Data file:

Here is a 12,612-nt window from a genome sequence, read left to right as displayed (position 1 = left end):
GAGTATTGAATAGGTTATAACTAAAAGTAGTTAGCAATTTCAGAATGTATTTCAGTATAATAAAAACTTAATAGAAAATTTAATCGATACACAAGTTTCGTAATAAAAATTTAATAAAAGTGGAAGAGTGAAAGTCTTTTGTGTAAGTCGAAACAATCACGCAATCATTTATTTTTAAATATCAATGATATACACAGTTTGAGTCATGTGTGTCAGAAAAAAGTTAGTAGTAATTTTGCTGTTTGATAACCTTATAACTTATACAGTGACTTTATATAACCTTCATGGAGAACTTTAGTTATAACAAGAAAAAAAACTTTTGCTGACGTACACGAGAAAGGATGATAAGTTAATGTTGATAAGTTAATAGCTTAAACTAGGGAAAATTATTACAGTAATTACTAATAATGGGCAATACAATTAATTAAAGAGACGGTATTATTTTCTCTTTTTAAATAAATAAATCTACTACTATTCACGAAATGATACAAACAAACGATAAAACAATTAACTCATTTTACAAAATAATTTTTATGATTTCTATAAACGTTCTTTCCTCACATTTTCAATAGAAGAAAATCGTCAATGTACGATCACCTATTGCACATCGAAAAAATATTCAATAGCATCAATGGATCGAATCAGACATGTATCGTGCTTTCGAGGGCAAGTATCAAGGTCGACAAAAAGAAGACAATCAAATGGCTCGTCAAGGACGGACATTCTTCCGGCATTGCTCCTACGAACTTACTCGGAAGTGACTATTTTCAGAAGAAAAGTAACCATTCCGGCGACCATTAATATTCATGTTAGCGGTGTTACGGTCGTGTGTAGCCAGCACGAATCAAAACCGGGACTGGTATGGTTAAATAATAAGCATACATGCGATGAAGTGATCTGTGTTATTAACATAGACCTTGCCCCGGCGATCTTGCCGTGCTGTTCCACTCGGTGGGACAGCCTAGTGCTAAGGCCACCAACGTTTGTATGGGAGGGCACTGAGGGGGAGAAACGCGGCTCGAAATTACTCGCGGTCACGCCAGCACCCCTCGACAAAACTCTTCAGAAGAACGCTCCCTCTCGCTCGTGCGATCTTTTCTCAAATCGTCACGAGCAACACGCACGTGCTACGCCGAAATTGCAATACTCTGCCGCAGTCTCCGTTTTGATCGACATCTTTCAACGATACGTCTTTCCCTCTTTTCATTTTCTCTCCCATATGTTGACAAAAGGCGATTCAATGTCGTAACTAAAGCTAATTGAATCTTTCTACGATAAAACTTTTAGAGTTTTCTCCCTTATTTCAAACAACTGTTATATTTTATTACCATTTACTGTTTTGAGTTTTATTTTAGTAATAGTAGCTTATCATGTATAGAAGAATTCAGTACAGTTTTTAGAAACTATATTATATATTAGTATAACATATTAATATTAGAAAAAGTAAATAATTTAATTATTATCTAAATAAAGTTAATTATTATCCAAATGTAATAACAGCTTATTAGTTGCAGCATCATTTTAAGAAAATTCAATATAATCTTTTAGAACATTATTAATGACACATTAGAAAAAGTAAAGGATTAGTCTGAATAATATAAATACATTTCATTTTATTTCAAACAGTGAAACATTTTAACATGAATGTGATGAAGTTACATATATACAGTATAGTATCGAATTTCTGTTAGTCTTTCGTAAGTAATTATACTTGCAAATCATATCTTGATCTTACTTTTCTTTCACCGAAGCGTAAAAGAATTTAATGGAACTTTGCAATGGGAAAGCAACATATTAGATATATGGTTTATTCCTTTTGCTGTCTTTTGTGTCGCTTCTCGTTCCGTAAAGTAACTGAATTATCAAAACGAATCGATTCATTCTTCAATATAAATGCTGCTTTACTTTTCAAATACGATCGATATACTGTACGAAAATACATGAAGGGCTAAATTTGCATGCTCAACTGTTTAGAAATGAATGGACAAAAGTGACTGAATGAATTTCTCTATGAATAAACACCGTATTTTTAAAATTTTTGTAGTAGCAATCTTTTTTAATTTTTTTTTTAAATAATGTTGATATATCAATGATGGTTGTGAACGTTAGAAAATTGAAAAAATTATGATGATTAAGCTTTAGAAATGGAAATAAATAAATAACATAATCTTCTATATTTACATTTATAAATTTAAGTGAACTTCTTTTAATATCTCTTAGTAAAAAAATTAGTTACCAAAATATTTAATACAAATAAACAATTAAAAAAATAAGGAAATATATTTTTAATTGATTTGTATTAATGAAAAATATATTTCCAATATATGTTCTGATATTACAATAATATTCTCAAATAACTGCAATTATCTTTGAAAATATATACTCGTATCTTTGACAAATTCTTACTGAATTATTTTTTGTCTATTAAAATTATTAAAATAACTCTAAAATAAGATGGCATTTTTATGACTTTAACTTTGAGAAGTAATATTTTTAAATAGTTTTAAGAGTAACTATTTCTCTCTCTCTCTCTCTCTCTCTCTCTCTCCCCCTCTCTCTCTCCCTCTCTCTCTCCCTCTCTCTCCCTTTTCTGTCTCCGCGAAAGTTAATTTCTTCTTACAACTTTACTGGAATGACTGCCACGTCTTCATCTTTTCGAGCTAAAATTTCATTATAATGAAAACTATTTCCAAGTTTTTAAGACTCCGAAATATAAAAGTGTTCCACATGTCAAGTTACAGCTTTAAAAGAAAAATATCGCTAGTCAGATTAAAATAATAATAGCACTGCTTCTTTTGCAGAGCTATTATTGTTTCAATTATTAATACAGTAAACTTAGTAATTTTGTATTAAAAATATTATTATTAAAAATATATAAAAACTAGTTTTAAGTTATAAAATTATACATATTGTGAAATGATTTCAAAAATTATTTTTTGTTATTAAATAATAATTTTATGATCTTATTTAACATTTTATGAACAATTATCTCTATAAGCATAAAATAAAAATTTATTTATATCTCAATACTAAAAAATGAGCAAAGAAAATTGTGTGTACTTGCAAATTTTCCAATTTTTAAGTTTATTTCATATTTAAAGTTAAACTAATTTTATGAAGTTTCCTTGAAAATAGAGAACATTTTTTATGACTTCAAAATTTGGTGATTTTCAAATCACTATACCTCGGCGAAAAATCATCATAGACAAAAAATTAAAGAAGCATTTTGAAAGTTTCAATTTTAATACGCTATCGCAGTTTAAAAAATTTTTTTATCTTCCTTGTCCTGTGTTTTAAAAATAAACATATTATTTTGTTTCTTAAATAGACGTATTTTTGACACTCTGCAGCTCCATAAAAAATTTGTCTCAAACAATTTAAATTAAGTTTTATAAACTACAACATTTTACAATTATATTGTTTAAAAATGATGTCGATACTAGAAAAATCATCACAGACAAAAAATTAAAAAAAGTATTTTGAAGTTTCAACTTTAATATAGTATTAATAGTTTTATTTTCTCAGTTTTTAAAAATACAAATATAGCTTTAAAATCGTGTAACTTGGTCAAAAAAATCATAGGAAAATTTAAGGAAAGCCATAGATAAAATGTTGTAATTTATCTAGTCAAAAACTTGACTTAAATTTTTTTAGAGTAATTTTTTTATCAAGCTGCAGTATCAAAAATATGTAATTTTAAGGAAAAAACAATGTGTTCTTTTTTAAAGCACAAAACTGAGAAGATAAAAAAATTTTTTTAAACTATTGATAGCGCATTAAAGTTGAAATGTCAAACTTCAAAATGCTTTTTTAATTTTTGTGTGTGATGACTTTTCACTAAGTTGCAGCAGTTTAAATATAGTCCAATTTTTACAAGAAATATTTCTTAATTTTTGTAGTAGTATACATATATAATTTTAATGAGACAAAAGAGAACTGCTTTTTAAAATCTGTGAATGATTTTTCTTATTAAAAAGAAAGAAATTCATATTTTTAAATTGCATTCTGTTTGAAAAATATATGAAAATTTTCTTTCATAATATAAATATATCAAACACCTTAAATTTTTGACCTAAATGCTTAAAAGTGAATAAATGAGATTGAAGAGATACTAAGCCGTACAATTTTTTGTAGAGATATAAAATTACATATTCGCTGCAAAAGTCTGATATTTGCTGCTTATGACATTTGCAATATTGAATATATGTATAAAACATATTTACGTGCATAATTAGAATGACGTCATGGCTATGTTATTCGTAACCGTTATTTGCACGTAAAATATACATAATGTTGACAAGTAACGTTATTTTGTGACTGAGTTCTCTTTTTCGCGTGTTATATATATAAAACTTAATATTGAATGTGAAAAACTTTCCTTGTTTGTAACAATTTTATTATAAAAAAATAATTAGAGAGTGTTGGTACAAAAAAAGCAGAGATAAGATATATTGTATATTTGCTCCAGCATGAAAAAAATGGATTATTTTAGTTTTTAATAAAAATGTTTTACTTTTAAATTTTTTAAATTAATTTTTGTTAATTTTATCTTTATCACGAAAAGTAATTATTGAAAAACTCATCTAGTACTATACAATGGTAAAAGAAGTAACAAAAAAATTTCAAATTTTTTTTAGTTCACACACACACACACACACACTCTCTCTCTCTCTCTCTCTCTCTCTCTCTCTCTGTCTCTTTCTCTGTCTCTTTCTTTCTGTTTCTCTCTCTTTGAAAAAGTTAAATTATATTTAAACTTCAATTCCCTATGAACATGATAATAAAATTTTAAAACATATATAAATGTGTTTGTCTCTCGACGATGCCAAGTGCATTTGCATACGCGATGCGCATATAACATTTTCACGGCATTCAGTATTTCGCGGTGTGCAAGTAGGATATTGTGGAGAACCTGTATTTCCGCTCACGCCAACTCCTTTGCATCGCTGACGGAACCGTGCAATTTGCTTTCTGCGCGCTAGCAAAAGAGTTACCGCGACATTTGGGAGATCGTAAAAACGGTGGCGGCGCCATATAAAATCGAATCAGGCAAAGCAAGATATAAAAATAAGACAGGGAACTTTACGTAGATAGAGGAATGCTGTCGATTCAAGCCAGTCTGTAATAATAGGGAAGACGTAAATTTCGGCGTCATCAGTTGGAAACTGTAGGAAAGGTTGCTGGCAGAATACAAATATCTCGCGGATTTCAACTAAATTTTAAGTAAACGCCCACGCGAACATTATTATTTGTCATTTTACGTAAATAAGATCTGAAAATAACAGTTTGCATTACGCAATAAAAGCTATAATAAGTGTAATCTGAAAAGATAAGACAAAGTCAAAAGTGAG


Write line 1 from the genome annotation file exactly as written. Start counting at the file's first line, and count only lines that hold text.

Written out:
Here is a 12,612-nt window from a genome sequence, read left to right as displayed (position 1 = left end):